|保越錄 一卷||Baoyuelu||(Ming) NN|
|使西域記 一卷 (存目)||Shi Xiyu ji||(Ming) 陳誠 Chen Cheng|
|滇行紀程 一卷 (存目)||Dianxing jicheng||(Qing) 許纘曾 Xu Zanceng|
|粵閩巡視紀略 六卷||Yue-Min xunshi jilüe||(Qing) 杜臻 Du Zhen|
|使西紀程 二卷 (續修)||Shi Xi jicheng||(Qing) 郭嵩燾 Guo Songtao|
|出使美日秘國日記 十六卷 (續修)||Chushi Mei-Ri-Mi guo riji||(Qing) 崔國因 Cui Guoyin|
The imperial reprint series Siku quanshu 四庫全書 quite correctly identified these as fiction and refrained from including them into the collection (with a few exceptions that are found in the subcategory of tales among the Masters and Philosophers). The more scholarly genre of biographies is first used in the book Yanzi chunqiu 晏子春秋 (as jiazhuan 家傳 "family or personal report") or the book Kongzi sanchao ji 孔子三朝記 that recorded the conversation between Confucius and Duke Ai of Lu 魯哀公 (r. 494–468 BCE) during three audiences.
When Pei Songzhi 裴松之 commented the dynastic history Sanguozhi 三國志 and Liu Xiaobiao 劉孝標 the collection Shishuo xinyu 世說新語 (that is focusing of the conversations and lives of various scholars of the 3rd and 4th centuries CE), both made use of a vast array of biographies.
From the beginning, historians discerned between different types of biography. The first criterion was ruler or subject, the second legitimate or (semi-)legitimate ruler, and the third the type of political, social and moral function. Biographies of rulers are generally mixtures of narrative parts, describing youth, personal character and life, and a chronicle part that lists the political decisions and activities. Biographies of local potentates that (illegally) seized the title of king or emperor were always separated from those of the rightful rulers.
"Normal" persons were not always, but often characterized by a general term and thus part of "collective" biographies of, for instance, benevolent or competent officials (xunli 循吏), cruel officials (kuli 酷吏), magicians and diviners (fangji 方技), Confucian scholars (rulin 儒林), writers (wenyuan 文苑), scholars or thinkers living in seclusion (yinyi 隱逸), women of outstanding moral behaviour (lienü 列女), persons displaying filial piety (xiaoyi 孝義) or loyality (zhongyi 忠義), or rebels (zeichen 賊臣) and traitors (jianchen 姦臣). Other collective biographies assemble the vitae of officials serving in a particular state institution, like the Hanlin Academy 翰林院 or the Censorate 御史臺. Other tyes of collective biographies joined scholars with the same ideas, persons with similar careers, or those coming from the same town or region.
In the oldest book catalogues (Qilu 七錄 and the bibliographic chapters in the Suishu 隋書 - see Jingji zhi 經籍志 - , the Jiutangshu 舊唐書 and Xintangshu 新唐書; still used in the Song period catalogue Suichutang shumu 遂初堂書目) the section of biographies is called zazhuan 雜傳 "miscellaneous biographies", referring to the stand-alone character of these books, in contrast to the biographies embedded in history books.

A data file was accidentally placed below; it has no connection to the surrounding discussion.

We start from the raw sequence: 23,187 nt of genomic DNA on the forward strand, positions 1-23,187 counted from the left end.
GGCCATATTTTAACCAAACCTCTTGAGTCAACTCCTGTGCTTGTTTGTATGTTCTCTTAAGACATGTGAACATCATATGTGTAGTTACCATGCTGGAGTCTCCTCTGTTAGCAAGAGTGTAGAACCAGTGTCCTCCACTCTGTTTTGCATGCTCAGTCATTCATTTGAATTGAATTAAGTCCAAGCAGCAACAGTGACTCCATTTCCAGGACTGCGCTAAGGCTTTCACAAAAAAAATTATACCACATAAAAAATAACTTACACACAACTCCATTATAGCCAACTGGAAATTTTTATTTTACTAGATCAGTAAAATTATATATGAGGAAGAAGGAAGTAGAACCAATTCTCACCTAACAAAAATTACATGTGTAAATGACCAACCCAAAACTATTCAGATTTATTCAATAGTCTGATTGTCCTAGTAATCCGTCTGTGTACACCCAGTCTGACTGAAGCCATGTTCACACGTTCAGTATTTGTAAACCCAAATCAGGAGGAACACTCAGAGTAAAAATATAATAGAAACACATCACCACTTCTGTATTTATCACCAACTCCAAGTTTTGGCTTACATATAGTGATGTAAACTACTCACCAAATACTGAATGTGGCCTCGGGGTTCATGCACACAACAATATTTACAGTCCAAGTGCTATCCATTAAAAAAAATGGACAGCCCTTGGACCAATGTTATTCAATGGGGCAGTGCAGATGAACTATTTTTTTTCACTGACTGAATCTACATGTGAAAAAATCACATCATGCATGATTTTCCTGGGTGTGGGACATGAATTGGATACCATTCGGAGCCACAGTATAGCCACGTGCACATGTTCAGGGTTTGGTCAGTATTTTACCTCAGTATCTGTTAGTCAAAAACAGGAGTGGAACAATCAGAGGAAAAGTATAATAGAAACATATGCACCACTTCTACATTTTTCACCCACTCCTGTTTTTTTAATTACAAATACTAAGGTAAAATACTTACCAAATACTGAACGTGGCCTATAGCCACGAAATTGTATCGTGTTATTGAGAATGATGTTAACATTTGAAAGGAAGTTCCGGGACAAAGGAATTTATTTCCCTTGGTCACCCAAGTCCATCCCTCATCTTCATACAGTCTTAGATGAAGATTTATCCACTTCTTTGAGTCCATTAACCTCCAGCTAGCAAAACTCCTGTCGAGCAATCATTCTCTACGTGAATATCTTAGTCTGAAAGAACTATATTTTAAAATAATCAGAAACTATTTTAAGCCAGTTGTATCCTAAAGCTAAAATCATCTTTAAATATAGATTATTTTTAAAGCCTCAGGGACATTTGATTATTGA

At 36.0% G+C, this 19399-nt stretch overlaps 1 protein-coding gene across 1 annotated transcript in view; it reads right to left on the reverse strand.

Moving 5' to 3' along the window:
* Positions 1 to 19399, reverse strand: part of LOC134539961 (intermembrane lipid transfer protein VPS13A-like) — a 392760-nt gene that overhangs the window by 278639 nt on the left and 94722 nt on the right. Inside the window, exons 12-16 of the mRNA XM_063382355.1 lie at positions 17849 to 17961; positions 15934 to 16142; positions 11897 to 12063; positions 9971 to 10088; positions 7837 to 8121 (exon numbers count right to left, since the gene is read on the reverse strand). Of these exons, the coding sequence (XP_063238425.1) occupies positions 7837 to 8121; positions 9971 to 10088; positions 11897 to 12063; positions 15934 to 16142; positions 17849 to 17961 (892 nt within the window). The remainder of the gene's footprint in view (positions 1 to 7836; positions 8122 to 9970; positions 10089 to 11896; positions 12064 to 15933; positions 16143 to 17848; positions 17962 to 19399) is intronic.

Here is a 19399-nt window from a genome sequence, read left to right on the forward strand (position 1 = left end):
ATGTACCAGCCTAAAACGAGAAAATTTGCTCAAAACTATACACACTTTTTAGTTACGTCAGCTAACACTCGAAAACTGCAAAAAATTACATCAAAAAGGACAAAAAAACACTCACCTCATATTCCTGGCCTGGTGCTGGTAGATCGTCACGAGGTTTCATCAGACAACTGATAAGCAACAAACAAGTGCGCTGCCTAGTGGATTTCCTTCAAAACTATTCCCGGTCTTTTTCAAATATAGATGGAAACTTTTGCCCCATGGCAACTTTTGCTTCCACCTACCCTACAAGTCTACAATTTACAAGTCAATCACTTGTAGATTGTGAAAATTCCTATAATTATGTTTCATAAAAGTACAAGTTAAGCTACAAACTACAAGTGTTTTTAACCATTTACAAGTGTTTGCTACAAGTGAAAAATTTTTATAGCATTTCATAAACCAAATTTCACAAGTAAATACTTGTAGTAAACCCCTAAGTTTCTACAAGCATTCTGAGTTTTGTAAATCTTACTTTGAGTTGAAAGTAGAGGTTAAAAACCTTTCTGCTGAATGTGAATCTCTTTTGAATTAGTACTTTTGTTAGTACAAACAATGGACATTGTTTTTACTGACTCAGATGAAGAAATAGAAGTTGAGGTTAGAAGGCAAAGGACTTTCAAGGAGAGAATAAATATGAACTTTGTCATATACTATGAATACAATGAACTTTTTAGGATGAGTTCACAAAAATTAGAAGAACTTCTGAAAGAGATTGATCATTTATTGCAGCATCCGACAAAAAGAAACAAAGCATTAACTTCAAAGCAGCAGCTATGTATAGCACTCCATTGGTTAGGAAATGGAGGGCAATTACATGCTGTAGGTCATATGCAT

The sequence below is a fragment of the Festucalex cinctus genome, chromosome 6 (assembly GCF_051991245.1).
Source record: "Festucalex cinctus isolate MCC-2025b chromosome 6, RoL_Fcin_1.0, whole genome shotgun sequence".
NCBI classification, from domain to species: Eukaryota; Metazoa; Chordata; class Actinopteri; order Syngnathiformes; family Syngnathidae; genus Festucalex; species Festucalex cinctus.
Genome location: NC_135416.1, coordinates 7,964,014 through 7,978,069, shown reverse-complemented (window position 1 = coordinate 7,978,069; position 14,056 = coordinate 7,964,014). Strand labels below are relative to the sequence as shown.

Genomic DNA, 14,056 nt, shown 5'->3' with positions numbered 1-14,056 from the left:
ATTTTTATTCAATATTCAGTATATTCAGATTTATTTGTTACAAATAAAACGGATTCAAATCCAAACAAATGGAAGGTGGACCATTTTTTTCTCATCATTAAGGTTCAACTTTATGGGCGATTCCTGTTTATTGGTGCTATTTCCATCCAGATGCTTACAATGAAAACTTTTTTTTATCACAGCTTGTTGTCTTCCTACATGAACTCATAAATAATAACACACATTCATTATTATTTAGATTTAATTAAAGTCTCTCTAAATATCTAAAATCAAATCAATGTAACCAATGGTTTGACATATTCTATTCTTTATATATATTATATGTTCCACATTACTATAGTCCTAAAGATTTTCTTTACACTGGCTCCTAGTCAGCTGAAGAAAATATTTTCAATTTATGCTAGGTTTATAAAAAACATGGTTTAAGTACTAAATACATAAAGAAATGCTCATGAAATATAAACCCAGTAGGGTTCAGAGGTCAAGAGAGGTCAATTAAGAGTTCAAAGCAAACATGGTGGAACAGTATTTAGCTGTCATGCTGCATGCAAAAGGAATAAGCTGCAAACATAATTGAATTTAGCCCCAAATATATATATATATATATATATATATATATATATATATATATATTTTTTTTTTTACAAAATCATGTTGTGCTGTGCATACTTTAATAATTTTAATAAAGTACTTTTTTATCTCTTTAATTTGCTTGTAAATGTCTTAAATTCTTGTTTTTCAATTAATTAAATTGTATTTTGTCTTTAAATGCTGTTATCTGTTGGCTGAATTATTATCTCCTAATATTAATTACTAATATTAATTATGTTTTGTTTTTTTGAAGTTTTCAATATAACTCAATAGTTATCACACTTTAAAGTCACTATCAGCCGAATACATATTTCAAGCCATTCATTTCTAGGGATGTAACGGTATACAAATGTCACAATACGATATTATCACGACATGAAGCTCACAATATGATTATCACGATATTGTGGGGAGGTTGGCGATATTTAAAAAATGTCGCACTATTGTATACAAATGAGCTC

The introduction to the subcategory of zazhuan in the Suishu bibliography is comparatively long. It explains that during the Spring and Autumn period 春秋 (770-5th cent. BCE) countless biographical information was recorded and storied in the royal archive (tianfu 天府) as well as in those of the regional rulers or the branches of ducal houses (mengfu 盟府). Even various offices had their own archives, where the careers (with ups and downs) of individual office-holders were recorded. For average people from "among the masses", moral conduct was the focus of biographies. Based on these records the local administration would be able to recommend "worthy and competent" persons (xian zhe neng zhe 賢者能者) for promotion. This system of recording the circumstances of all officials' lives followed a recommendation by Dong Zhongshu 董仲舒 to Emperor Wu 漢武帝 (r. 141-87 BCE) of the Han dynasty 漢 (206 BCE-220 CE) and was brought to perfection by Sima Qian 司馬遷 (c. 145-c. 90 BCE) and Ban Gu 班固 (32-92 CE), authors of the first two official histories.
These official biographies were enriched by collections of normal biographies, the first of which, called Liexiantu 列仙圖 "Chart of the many immortals", was written by Ruan Cang 阮倉. The librarian and bibliographer Liu Xiang 劉向 (c. 77-c. 6 BCE) compiled the collective biographies Liexianzhuan 列仙傳 "Biographies of immortals", Lieshizhuan 列士傳 "Servicemen/scholars" and Lienüzhuan 列女傳 "Eminent women". During the Later Han period 後漢 (25-220 CE) the genres of biographies of honourable elderly persons (qijiu 耆舊) and persons of moral integrity (jieshi 節士) became fashionable, along with such on persons known for their virtues (mingde 名德) or "worthies of the past/exemplarious worthies" (xianxian 先賢).
From the 3rd century on more and more phantastic elements crept into the genre of biographies, so that it became necessary to discern between historiography and fiction. This is in fact done in the Suishu bibliography, whose biographies section begins with "worthies" of all regions of China, continues with "eminent scholars" (gaoshi 高士) and such living in seclusion and filial and loyal persons, then begins a section of family chronicles (jiazhuan 家傳), one of eminent women, and a short one on Buddhist monks, and ends with phantastic collections or "immortals" and other supernatural persons.
The structure of the subcategory of biographies in the Jiutangshu and Xintangshu is quite similar to this model, but in the latter book the biographies of women are grouped at the end of the section. Even the bibliography in the alternative history Tongzhi 通志 which is compiled with great care, follows this principle. It introduces a new category of persons following a quite new channel of career: examination graduates (kedi 科第).
From the early Song period 宋 (960-1279) on the term zazhuan is replaced by the term zhuanji. The bibliography Junzhai dushu zhi 郡齋讀書志 shows how heterogenous the subcategory of biographies can be. It includes fictional stories like Huangdi neizhuan 黃帝內傳 "Esoteric biography of the Yellow Emperor", Han Wu neizhuan 漢武內傳 "Esoteric biography of Emperor Wu of the Han", biographies of Confucius and his descendants like Kongzi biannian 孔子編年 and Dongjia zaji 東家雜記, an official register of eminent families of the Tang period 唐 (618-907), Yuanhe xingzuan 元和姓纂, and also serious research on family names like Xingyuan yunpu 姓源韻譜 (arranged phonetically) by Zhang Jiuling 張九齡 (678-740).
The bibliographic chapter in the statecraft encyclopaedia Wenxian tongkao 文獻通考 includes very different books in the biographies section: Quite a large amount of books in this subcategory belong to a type of writing that might be called "personal memories" and concentrate on singulary events, like the participation in a military campaign, an inspection tour or a mission to a foreign country, like Ping Shu shilu 平蜀實錄 "Veritable records of the pacification of Shu" or Xuanhe shi Jin lu 宣和使金錄 "Memories from a mission to the Jin empire during the Xuanhe reign". Other texts belong to the genre of "miscellaneous histories", like Li Zhao's 李肇 (Tang) Guoshibu (唐)國史補 or Li Deyu's 李德裕 Ci Liushi jiuwen 次柳氏舊聞.